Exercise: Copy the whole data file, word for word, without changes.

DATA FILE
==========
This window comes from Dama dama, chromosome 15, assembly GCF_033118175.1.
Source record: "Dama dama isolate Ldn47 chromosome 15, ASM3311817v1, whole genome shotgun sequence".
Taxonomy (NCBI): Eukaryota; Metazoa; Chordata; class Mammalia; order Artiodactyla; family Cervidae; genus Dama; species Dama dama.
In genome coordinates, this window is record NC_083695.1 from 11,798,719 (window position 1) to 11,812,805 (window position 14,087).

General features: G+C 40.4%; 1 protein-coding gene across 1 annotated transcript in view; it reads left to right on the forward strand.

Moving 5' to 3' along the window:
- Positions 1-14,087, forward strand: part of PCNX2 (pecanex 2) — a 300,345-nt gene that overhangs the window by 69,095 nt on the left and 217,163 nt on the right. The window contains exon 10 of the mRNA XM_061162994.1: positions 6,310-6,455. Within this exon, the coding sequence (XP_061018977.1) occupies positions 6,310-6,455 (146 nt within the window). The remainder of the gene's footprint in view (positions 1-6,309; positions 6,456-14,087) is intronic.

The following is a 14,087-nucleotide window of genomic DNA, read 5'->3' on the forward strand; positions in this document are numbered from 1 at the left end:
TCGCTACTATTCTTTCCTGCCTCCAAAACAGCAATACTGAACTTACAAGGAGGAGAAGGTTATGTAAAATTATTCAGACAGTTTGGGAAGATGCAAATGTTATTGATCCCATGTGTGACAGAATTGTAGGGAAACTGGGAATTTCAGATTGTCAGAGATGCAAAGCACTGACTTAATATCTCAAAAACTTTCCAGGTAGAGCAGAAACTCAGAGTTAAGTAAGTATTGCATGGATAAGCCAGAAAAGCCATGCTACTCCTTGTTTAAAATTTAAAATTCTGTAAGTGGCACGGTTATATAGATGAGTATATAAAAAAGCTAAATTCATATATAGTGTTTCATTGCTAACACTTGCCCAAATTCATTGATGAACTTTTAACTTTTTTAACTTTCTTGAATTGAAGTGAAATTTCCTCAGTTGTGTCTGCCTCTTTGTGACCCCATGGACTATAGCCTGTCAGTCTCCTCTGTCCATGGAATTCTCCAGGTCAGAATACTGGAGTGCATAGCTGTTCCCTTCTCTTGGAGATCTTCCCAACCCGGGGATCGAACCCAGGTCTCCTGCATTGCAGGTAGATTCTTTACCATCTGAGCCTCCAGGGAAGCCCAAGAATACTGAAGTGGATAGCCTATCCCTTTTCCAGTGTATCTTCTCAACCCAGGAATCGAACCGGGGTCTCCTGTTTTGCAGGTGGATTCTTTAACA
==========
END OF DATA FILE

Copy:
This window comes from Dama dama, chromosome 15, assembly GCF_033118175.1.
Source record: "Dama dama isolate Ldn47 chromosome 15, ASM3311817v1, whole genome shotgun sequence".
Taxonomy (NCBI): Eukaryota; Metazoa; Chordata; class Mammalia; order Artiodactyla; family Cervidae; genus Dama; species Dama dama.
In genome coordinates, this window is record NC_083695.1 from 11,798,719 (window position 1) to 11,812,805 (window position 14,087).

General features: G+C 40.4%; 1 protein-coding gene across 1 annotated transcript in view; it reads left to right on the forward strand.

Moving 5' to 3' along the window:
- Positions 1-14,087, forward strand: part of PCNX2 (pecanex 2) — a 300,345-nt gene that overhangs the window by 69,095 nt on the left and 217,163 nt on the right. The window contains exon 10 of the mRNA XM_061162994.1: positions 6,310-6,455. Within this exon, the coding sequence (XP_061018977.1) occupies positions 6,310-6,455 (146 nt within the window). The remainder of the gene's footprint in view (positions 1-6,309; positions 6,456-14,087) is intronic.

The following is a 14,087-nucleotide window of genomic DNA, read 5'->3' on the forward strand; positions in this document are numbered from 1 at the left end:
TCGCTACTATTCTTTCCTGCCTCCAAAACAGCAATACTGAACTTACAAGGAGGAGAAGGTTATGTAAAATTATTCAGACAGTTTGGGAAGATGCAAATGTTATTGATCCCATGTGTGACAGAATTGTAGGGAAACTGGGAATTTCAGATTGTCAGAGATGCAAAGCACTGACTTAATATCTCAAAAACTTTCCAGGTAGAGCAGAAACTCAGAGTTAAGTAAGTATTGCATGGATAAGCCAGAAAAGCCATGCTACTCCTTGTTTAAAATTTAAAATTCTGTAAGTGGCACGGTTATATAGATGAGTATATAAAAAAGCTAAATTCATATATAGTGTTTCATTGCTAACACTTGCCCAAATTCATTGATGAACTTTTAACTTTTTTAACTTTCTTGAATTGAAGTGAAATTTCCTCAGTTGTGTCTGCCTCTTTGTGACCCCATGGACTATAGCCTGTCAGTCTCCTCTGTCCATGGAATTCTCCAGGTCAGAATACTGGAGTGCATAGCTGTTCCCTTCTCTTGGAGATCTTCCCAACCCGGGGATCGAACCCAGGTCTCCTGCATTGCAGGTAGATTCTTTACCATCTGAGCCTCCAGGGAAGCCCAAGAATACTGAAGTGGATAGCCTATCCCTTTTCCAGTGTATCTTCTCAACCCAGGAATCGAACCGGGGTCTCCTGTTTTGCAGGTGGATTCTTTAACA